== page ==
Copenhagen as frontrunner
Upon their first visit to B&W Hallerne, the DR team already seemed in love with the venue and appear to be close to having made up their minds already. The Executive Producer, Pernille Gaardbo, comments that it carries a risk of a financial slap in the face, and that people would eventually ask “why didn’t you just pick Herning?” That is of course what eventually ended up happening, as the project went over budget by millions.
On later visits, when the battle between Copenhagen and Herning is still on-going, the Head of Show sounds adamant about putting Eurovision in the capital, as he questions if they are crazy to place a show in this remote area, at the end of a very bumpy road full of construction equipment and debris.
Jan Lagermand Lundme sums up the two options as Copenhagen being the big city with a lot to offer, but without an obvious venue. The strength of Herning is exactly what Copenhagen lacks, as Boxen is a state of the art venue. But, the idea of B&W Hallerne grows, as the Head of Show comments that a show in Boxen could be great, but would be just another Eurovision in a mid-size arena that has been seen time and time again. The rough island offers something new and something challenging.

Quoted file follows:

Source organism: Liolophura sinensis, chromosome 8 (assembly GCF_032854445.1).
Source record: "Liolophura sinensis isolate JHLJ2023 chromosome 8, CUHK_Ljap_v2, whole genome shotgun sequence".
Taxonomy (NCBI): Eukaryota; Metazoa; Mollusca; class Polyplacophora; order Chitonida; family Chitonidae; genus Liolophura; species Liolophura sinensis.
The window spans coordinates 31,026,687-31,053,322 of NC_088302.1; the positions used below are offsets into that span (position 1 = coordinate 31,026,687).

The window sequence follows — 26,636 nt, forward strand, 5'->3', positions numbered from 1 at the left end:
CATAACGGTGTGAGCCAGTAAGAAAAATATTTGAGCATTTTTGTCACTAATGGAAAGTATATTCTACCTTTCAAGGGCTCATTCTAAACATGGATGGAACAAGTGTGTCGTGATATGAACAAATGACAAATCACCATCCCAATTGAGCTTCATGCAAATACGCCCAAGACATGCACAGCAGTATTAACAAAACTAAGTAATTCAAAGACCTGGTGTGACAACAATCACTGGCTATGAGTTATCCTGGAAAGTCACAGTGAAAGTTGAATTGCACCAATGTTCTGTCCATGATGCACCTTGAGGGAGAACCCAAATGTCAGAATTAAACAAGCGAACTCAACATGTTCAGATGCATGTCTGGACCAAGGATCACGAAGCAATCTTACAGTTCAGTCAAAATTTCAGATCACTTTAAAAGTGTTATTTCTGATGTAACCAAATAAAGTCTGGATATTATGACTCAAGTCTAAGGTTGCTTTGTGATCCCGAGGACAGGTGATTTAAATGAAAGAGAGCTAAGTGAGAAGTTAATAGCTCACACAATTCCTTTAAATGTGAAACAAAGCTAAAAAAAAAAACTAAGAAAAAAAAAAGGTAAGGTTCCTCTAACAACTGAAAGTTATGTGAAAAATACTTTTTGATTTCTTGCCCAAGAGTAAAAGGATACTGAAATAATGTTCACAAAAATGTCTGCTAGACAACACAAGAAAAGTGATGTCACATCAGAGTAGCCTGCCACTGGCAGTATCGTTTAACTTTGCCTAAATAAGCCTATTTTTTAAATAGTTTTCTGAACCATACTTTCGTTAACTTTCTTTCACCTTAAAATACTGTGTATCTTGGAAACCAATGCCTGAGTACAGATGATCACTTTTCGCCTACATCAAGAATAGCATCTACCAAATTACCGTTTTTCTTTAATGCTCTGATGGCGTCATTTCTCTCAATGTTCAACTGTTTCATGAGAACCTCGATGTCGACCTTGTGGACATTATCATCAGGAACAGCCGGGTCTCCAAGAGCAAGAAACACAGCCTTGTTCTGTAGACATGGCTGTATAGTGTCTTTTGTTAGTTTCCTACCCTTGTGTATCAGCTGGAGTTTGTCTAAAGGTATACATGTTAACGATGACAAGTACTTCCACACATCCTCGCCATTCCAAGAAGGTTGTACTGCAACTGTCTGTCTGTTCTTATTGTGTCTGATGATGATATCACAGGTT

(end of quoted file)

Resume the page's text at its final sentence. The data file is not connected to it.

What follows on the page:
As time passes, the initial determination to place Eurovision in Copenhagen and in B&W Hallerne dwindles. Jan Lagermand Lundme ponders about the risk of choosing such a venue, questioning if they would be brave or stupid to choose it.
DR also discovers that the measurements delivered by Copenhagen on the halls were optimistic and are in fact smaller.
The original plans for B&W Hallerne were quite different from what ended up happening, as revealed by a venue and stage sketch in the documentary.